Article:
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I'm the co-host of THIS IS ROCK 'N' ROLL RADIO with Dana & Carl (Sunday nights, 9 to Midnight Eastern, www.westcottradio.org).  As a freelance writer, I contributed to Goldmine magazine from 1986-2006, wrote liner notes for Rhino Records' compilation CD Poptopia!  Power Pop Classics Of The '90s, and for releases by The Flashcubes, The Finkers, Screen Test, 1.4.5., and Jack "Penetrator" Lipton.  I contributed to the books Bubblegum Music Is The Naked Truth, Shake Some Action, Lost In The Grooves, and MusicHound Rock, and to DISCoveries, Amazing Heroes, The Comics Buyer's Guide, Yeah Yeah Yeah, Comics Collector, The Buffalo News, and The Syracuse New Times.  I also wrote the liner notes for the four THIS IS ROCK 'N' ROLL RADIO compilation CDs, because, well, who could stop me?  My standing offer to write liner notes for a Bay City Rollers compilation has remained criminally ignored.  Still intend to write and sell a Batman story someday.

Sunday, December 31, 2017

Tonight On THIS IS ROCK 'N' ROLL RADIO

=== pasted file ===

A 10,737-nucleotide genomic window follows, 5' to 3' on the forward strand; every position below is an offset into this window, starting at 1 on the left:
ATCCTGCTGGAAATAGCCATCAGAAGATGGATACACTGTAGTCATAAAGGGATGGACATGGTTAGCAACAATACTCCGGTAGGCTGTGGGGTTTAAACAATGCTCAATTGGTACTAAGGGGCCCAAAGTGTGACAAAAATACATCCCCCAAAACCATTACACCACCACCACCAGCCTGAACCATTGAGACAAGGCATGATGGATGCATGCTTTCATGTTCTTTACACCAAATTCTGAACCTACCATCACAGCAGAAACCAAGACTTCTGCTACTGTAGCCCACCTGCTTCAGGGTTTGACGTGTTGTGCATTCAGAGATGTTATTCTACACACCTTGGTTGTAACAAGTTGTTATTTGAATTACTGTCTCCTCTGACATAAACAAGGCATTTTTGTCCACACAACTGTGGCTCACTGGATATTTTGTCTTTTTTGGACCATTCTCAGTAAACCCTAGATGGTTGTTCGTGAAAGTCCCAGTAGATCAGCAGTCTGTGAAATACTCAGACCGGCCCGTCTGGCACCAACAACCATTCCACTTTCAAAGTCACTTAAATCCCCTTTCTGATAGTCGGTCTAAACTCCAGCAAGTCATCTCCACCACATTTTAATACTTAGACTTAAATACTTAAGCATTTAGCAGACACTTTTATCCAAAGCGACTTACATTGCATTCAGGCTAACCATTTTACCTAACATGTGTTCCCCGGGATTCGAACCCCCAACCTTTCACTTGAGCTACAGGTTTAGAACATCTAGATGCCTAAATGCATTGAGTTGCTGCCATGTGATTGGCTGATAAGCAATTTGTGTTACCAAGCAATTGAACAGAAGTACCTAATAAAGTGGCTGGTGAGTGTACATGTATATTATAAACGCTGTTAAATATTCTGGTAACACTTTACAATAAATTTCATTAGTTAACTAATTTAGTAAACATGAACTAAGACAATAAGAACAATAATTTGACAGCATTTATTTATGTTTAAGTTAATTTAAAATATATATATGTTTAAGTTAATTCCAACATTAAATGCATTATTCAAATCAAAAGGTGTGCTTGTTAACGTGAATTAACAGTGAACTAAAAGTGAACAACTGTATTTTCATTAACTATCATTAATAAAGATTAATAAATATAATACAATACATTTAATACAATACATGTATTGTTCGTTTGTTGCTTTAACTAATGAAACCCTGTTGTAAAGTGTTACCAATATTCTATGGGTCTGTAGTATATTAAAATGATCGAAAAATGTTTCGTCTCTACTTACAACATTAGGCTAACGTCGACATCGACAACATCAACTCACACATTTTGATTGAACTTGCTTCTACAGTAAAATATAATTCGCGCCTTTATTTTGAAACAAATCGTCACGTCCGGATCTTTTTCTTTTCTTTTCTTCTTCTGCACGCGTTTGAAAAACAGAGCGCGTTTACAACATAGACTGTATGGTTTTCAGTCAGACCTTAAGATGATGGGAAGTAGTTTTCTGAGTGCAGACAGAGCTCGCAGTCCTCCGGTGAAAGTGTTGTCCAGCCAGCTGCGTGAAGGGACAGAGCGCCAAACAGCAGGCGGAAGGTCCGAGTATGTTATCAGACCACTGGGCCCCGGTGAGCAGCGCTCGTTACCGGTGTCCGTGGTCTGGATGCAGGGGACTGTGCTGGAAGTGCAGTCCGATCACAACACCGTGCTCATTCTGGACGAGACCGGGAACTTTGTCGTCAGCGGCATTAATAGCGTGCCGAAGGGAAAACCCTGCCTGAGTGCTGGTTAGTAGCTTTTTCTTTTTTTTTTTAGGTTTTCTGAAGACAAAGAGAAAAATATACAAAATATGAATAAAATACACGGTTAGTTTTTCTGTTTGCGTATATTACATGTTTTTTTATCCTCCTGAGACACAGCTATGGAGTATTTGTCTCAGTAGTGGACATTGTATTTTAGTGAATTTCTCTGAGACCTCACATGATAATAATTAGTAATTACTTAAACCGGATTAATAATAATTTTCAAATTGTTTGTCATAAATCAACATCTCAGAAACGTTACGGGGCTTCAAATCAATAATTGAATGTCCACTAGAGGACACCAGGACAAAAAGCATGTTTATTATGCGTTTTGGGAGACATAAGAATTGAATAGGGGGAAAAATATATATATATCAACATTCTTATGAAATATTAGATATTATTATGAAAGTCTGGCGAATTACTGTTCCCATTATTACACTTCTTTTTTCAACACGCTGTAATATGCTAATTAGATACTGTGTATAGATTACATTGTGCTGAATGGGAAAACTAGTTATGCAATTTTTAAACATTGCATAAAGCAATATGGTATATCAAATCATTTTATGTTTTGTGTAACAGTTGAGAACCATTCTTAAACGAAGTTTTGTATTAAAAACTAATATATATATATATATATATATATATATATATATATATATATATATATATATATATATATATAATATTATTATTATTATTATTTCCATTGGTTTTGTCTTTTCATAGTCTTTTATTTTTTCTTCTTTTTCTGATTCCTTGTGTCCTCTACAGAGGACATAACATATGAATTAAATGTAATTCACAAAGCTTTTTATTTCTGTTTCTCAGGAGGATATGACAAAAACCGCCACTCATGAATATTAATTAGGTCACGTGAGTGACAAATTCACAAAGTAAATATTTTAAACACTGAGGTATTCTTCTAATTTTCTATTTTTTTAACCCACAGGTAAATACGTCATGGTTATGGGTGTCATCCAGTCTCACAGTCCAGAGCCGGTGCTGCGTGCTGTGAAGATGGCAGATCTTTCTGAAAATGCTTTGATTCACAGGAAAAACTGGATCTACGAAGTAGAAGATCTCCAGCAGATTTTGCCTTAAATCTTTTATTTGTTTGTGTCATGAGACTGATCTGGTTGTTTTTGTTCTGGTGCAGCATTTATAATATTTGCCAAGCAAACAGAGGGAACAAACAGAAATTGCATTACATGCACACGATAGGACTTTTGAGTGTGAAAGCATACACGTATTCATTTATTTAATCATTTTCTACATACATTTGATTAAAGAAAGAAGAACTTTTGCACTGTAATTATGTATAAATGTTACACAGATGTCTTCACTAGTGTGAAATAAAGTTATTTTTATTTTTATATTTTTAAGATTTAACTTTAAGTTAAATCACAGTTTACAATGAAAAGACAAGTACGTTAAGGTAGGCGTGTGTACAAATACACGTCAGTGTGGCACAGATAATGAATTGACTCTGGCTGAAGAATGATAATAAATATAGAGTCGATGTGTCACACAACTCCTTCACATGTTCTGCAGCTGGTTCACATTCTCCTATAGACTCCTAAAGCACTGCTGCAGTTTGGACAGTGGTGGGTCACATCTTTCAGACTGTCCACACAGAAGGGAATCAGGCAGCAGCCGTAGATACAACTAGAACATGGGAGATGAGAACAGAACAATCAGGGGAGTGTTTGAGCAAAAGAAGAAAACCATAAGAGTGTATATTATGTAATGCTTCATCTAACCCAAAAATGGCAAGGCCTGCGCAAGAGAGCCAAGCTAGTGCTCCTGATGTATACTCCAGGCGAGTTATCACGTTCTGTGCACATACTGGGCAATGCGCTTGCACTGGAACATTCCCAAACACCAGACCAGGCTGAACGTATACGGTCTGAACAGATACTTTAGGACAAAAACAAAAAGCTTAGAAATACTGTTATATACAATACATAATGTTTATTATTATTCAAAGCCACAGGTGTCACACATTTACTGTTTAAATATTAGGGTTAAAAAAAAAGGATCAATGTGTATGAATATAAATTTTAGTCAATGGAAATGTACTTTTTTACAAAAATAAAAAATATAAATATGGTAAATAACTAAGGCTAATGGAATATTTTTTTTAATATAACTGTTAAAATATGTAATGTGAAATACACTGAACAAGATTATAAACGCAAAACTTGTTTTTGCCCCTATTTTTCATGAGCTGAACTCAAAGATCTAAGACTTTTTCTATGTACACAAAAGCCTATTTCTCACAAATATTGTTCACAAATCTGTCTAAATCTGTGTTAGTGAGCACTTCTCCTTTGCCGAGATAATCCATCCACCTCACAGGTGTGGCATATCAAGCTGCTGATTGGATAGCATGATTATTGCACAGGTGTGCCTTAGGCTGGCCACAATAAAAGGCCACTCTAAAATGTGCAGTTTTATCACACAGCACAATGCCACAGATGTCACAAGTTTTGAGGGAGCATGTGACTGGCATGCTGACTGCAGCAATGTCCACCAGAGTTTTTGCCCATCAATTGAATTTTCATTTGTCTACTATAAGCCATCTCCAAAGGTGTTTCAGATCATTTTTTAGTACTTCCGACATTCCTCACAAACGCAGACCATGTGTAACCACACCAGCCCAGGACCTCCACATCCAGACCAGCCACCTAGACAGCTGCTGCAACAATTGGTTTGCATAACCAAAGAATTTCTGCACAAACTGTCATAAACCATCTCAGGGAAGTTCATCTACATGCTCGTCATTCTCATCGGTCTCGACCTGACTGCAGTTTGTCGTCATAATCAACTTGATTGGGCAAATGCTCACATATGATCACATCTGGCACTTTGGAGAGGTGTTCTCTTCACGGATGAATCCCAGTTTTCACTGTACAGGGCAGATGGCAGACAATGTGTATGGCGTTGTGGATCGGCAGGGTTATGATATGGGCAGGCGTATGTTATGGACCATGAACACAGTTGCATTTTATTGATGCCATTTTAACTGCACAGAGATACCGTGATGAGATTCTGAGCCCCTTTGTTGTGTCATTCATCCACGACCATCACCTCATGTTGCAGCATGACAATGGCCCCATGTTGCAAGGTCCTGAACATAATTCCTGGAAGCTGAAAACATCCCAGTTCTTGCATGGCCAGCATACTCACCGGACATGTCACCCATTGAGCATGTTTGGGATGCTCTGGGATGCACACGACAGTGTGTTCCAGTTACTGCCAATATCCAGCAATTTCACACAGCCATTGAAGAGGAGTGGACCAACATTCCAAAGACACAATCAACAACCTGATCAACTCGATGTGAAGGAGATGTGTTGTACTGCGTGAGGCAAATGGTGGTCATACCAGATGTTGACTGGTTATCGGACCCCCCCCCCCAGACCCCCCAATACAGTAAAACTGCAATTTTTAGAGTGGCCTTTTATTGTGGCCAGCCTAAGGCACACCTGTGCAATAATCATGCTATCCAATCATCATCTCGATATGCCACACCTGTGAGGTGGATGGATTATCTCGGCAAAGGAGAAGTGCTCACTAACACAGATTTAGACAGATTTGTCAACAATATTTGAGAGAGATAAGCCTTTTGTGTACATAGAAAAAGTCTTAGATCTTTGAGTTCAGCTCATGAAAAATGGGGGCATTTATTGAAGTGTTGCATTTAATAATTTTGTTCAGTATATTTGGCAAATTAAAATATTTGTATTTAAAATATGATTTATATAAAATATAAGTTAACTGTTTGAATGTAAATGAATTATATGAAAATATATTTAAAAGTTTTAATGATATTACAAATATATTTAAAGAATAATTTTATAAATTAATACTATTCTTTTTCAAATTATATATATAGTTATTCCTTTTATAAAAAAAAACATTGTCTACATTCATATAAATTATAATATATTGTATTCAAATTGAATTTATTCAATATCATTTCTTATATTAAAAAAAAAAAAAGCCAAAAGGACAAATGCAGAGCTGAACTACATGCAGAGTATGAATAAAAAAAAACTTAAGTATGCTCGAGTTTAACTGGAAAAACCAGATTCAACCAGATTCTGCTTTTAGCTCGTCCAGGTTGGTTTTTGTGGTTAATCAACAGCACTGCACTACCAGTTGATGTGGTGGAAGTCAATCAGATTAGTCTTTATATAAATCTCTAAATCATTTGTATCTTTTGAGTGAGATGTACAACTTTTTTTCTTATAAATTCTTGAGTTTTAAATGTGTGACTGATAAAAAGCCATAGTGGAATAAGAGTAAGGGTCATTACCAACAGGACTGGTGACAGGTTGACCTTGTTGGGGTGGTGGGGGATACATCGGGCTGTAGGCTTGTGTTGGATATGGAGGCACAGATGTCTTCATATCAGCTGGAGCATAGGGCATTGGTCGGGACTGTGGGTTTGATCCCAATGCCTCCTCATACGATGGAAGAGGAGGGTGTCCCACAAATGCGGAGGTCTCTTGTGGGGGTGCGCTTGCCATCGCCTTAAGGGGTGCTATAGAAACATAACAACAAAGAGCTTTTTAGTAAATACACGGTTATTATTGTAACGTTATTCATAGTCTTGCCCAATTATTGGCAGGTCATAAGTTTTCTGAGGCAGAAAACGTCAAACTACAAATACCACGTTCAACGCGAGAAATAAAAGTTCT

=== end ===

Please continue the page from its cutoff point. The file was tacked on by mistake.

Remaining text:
We're gonna have a good time tonight.  We're going to shrug off our troubles, and revel in the defiant glory of...well, whatever the hell it is we do here. We will play a few of the best tracks of 2017, maybe including some we didn't play enough times throughout the year. We will play tracks in honor of a few of the beloved performers we lost this year. We'll commemorate a few 40th and 50th anniversaries that occurred n 2017. We'll play tracks from our own 2017 compilation This Is Rock 'n' Roll Radio, Volume 4. And we will pay tribute to the late, great Pat DiNizio with the music of our featured act, THE SMITHEREENS. Raise a single finger high: here's to 2017. Sunday night, 9 to Midnight Eastern, Spark WSPJ-LP 103.3 and 93.7 FM in Syracuse, and on the web at sparksyracuse.org. A rock 'n' roll catharsis is good for your spirits.